Mike Bartlett’s new play runs for 95 minutes, about the same length as the average football match. The analogy is relevant because of the number of times that we are advised that, if we leave/switch off a match before the final whistle, we are sure to miss the vital goal(s). After three scenes and with little time left, the play seems to be going round in circles. We are looking at our watches and then, out of the blue [reveal at peril]. In the early exchanges, it feels as if Bartlett has been seeing too much David Mamet, filling the play with smart, snappy dialogue while draining it of heart, drama and purpose. However, it emerges that he is playing a game of four quarters.
The setting is a bland Moscow hotel room to which 28-year-old American Andrew (Jack Farthing), a skinny, bespectacled geek, has fled, having blown the whistle on US state secrets. He is met firstly by a woman (Caoilfhionn Dunne) and then a man (John Mackay) each calling themselves”George” and making contradictory claims to be offering help on behalf of their leader, who cannot be there in person because he is trapped in a London embassy (who could that possibly be?). Surely, we think, a writer of Bartlett’s class must have loftier aims than to simply recycle the Edward Snowden debate as fodder for the Guardian-reading chatterers of Hampstead. And he has. There are only passing references to the rights and wrongs of whistle blowing as the writer slowly delves into the psychology of isolation and asks profound questions about the structures and institutions of the world that we live in. Farthing’s dazed expression reminds of Bill Murray in Lost in Translation, stranded in a strange land, looked on with suspicion and passive hostility, unable to find a way to trust anyone. Dunne’s character is teasingly enigmatic, leaving Andrew and us confused as to whether the woman is helper, interrogator or agent provocateur.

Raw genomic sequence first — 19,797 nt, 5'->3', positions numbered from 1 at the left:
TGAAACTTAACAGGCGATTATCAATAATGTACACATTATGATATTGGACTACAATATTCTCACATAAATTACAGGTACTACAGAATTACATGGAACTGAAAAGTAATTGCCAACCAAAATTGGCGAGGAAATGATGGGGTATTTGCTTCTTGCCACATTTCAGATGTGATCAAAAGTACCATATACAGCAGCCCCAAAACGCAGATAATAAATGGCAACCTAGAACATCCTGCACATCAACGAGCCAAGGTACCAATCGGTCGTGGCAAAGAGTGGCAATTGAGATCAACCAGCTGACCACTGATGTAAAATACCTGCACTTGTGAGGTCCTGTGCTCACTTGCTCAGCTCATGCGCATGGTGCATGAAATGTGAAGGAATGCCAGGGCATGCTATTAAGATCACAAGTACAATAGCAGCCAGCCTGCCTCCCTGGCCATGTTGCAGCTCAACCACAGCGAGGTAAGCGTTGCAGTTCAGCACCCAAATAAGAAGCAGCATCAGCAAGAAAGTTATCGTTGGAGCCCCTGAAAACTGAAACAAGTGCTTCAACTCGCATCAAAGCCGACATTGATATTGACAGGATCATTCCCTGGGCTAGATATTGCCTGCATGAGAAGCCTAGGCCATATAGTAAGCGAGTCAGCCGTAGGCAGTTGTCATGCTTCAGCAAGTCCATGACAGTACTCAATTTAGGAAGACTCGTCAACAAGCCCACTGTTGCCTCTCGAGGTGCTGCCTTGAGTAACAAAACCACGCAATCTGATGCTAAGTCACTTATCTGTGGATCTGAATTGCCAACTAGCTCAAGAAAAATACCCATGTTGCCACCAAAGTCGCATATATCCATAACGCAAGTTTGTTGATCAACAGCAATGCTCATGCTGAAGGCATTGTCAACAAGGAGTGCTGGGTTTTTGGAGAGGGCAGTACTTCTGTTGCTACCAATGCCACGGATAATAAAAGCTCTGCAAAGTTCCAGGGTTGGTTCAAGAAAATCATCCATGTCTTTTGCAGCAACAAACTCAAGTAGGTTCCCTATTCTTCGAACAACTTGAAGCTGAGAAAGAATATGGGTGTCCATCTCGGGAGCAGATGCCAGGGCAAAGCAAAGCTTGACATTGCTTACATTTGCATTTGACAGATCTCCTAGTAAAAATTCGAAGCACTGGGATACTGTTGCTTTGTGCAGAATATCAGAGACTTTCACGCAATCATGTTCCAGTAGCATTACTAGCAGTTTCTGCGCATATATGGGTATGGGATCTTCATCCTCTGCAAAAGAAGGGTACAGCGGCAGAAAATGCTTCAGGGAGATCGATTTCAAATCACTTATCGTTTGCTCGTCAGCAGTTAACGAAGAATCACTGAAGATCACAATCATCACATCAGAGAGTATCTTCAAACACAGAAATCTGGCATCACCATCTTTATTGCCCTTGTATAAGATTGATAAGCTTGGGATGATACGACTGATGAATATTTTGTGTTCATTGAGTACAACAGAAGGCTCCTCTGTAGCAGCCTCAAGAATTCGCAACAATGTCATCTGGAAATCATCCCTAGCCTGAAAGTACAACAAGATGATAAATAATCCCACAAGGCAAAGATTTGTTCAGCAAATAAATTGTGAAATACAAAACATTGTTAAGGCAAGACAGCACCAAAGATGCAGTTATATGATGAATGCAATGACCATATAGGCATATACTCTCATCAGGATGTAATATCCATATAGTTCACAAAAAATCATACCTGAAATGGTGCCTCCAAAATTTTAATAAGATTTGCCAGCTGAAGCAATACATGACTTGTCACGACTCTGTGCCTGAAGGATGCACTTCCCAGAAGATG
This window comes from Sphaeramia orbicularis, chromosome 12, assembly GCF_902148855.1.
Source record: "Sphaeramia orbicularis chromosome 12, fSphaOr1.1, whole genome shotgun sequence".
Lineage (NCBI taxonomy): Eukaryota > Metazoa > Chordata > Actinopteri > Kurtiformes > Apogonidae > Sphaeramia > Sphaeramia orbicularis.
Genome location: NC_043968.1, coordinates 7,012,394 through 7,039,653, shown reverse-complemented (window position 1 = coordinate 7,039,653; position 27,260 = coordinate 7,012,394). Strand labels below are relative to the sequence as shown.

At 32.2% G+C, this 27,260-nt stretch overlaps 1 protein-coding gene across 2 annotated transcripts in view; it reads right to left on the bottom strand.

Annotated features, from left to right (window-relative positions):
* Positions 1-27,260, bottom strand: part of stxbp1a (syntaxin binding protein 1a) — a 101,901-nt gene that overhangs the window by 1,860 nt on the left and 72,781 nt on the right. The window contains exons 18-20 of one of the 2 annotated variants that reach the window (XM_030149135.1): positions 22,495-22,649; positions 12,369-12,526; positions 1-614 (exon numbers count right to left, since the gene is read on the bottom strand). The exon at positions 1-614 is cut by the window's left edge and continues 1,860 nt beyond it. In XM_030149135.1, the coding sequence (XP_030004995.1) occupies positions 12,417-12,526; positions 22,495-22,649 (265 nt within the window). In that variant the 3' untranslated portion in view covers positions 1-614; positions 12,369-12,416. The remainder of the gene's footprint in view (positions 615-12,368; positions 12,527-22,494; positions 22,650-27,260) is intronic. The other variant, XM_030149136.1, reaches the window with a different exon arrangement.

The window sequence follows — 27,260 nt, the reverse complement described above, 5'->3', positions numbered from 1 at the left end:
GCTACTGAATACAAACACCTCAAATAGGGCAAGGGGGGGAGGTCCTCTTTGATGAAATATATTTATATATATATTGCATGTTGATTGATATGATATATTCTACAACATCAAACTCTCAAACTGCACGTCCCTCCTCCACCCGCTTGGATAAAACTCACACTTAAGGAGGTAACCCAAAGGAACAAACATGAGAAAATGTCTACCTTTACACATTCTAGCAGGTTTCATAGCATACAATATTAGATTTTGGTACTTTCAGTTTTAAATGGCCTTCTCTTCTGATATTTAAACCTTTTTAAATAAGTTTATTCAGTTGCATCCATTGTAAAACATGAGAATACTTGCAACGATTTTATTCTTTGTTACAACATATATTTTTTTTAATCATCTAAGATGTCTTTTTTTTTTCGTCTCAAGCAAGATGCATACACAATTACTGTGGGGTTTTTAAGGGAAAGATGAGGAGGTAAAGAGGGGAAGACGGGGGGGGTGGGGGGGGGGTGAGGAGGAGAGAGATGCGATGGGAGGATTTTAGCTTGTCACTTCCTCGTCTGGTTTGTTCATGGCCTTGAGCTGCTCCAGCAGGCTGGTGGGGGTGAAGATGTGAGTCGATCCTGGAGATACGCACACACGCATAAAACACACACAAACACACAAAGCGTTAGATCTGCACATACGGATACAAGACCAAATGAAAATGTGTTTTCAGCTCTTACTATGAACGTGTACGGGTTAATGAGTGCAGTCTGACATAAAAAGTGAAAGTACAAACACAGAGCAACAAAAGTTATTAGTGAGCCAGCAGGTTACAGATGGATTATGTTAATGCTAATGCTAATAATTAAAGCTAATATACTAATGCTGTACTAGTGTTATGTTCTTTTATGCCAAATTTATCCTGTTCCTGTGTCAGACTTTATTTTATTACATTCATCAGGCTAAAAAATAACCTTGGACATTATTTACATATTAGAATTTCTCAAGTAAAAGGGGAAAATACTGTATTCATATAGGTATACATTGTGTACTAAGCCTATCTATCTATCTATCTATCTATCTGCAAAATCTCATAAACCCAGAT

Is anything what it seems or a convenient illusion? Is Andrew and are we looking at the world through clear crystal or staring into a hall of mirrors? For a while, it appears possible that the play could fizzle out in unsatisfactory fashion, but then comes the thunderbolt as Bartlett conspires with director James MacDonald and designer Miriam Buether to turn everything around. There are occasions when a coup de théâtre can fuse together spoken words and visual images so perfectly that an entire play is explained and defined in minutes or even seconds. Stephen Daldry’s legendary production of An Inspector Calls provides an example of this rare phenomenon and here is another. This team takes its time hitting the back of the net, but suddenly, it is 1999 and Man U v Bayern all over again. We leave the theatre enlightened, elated and completely stunned.
Performance date: 15 June 2016